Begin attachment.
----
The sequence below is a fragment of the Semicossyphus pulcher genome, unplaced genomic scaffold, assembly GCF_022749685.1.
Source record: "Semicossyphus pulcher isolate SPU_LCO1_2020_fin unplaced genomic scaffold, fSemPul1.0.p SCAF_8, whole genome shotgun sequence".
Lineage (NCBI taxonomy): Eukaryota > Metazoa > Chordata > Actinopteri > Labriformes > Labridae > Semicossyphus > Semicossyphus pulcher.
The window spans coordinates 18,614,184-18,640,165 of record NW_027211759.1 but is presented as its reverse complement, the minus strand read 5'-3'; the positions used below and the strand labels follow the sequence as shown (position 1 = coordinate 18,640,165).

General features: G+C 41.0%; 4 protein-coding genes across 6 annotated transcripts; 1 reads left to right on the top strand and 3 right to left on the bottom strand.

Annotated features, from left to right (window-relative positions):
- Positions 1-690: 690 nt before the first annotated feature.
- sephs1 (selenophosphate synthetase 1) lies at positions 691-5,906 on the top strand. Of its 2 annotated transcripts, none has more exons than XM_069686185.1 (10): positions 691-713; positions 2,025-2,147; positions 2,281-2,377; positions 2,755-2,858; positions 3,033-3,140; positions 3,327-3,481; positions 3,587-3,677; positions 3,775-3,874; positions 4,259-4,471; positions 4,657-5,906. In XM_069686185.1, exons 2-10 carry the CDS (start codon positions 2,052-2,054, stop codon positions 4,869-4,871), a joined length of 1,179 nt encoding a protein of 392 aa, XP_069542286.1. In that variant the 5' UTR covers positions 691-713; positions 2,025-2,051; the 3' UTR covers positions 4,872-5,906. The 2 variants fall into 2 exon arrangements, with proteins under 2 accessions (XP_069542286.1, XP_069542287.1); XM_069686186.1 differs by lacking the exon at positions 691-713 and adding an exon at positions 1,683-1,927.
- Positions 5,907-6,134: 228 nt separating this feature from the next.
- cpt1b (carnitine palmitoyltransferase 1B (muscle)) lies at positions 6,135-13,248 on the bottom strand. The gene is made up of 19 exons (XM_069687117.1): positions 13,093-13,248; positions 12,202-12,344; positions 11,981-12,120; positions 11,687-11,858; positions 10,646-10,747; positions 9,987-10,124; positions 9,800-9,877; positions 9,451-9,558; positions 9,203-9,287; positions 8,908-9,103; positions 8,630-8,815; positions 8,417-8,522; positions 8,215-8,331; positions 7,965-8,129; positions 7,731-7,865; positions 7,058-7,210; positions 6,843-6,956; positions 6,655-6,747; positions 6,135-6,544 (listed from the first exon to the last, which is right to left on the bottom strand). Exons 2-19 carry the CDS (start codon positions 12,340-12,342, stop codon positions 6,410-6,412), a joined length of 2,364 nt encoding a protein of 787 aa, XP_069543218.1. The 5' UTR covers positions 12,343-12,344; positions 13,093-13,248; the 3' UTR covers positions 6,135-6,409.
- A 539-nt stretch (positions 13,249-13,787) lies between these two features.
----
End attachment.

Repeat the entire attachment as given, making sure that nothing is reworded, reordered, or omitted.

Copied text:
The sequence below is a fragment of the Semicossyphus pulcher genome, unplaced genomic scaffold, assembly GCF_022749685.1.
Source record: "Semicossyphus pulcher isolate SPU_LCO1_2020_fin unplaced genomic scaffold, fSemPul1.0.p SCAF_8, whole genome shotgun sequence".
Lineage (NCBI taxonomy): Eukaryota > Metazoa > Chordata > Actinopteri > Labriformes > Labridae > Semicossyphus > Semicossyphus pulcher.
The window spans coordinates 18,614,184-18,640,165 of record NW_027211759.1 but is presented as its reverse complement, the minus strand read 5'-3'; the positions used below and the strand labels follow the sequence as shown (position 1 = coordinate 18,640,165).

General features: G+C 41.0%; 4 protein-coding genes across 6 annotated transcripts; 1 reads left to right on the top strand and 3 right to left on the bottom strand.

Annotated features, from left to right (window-relative positions):
- Positions 1-690: 690 nt before the first annotated feature.
- sephs1 (selenophosphate synthetase 1) lies at positions 691-5,906 on the top strand. Of its 2 annotated transcripts, none has more exons than XM_069686185.1 (10): positions 691-713; positions 2,025-2,147; positions 2,281-2,377; positions 2,755-2,858; positions 3,033-3,140; positions 3,327-3,481; positions 3,587-3,677; positions 3,775-3,874; positions 4,259-4,471; positions 4,657-5,906. In XM_069686185.1, exons 2-10 carry the CDS (start codon positions 2,052-2,054, stop codon positions 4,869-4,871), a joined length of 1,179 nt encoding a protein of 392 aa, XP_069542286.1. In that variant the 5' UTR covers positions 691-713; positions 2,025-2,051; the 3' UTR covers positions 4,872-5,906. The 2 variants fall into 2 exon arrangements, with proteins under 2 accessions (XP_069542286.1, XP_069542287.1); XM_069686186.1 differs by lacking the exon at positions 691-713 and adding an exon at positions 1,683-1,927.
- Positions 5,907-6,134: 228 nt separating this feature from the next.
- cpt1b (carnitine palmitoyltransferase 1B (muscle)) lies at positions 6,135-13,248 on the bottom strand. The gene is made up of 19 exons (XM_069687117.1): positions 13,093-13,248; positions 12,202-12,344; positions 11,981-12,120; positions 11,687-11,858; positions 10,646-10,747; positions 9,987-10,124; positions 9,800-9,877; positions 9,451-9,558; positions 9,203-9,287; positions 8,908-9,103; positions 8,630-8,815; positions 8,417-8,522; positions 8,215-8,331; positions 7,965-8,129; positions 7,731-7,865; positions 7,058-7,210; positions 6,843-6,956; positions 6,655-6,747; positions 6,135-6,544 (listed from the first exon to the last, which is right to left on the bottom strand). Exons 2-19 carry the CDS (start codon positions 12,340-12,342, stop codon positions 6,410-6,412), a joined length of 2,364 nt encoding a protein of 787 aa, XP_069543218.1. The 5' UTR covers positions 12,343-12,344; positions 13,093-13,248; the 3' UTR covers positions 6,135-6,409.
- A 539-nt stretch (positions 13,249-13,787) lies between these two features.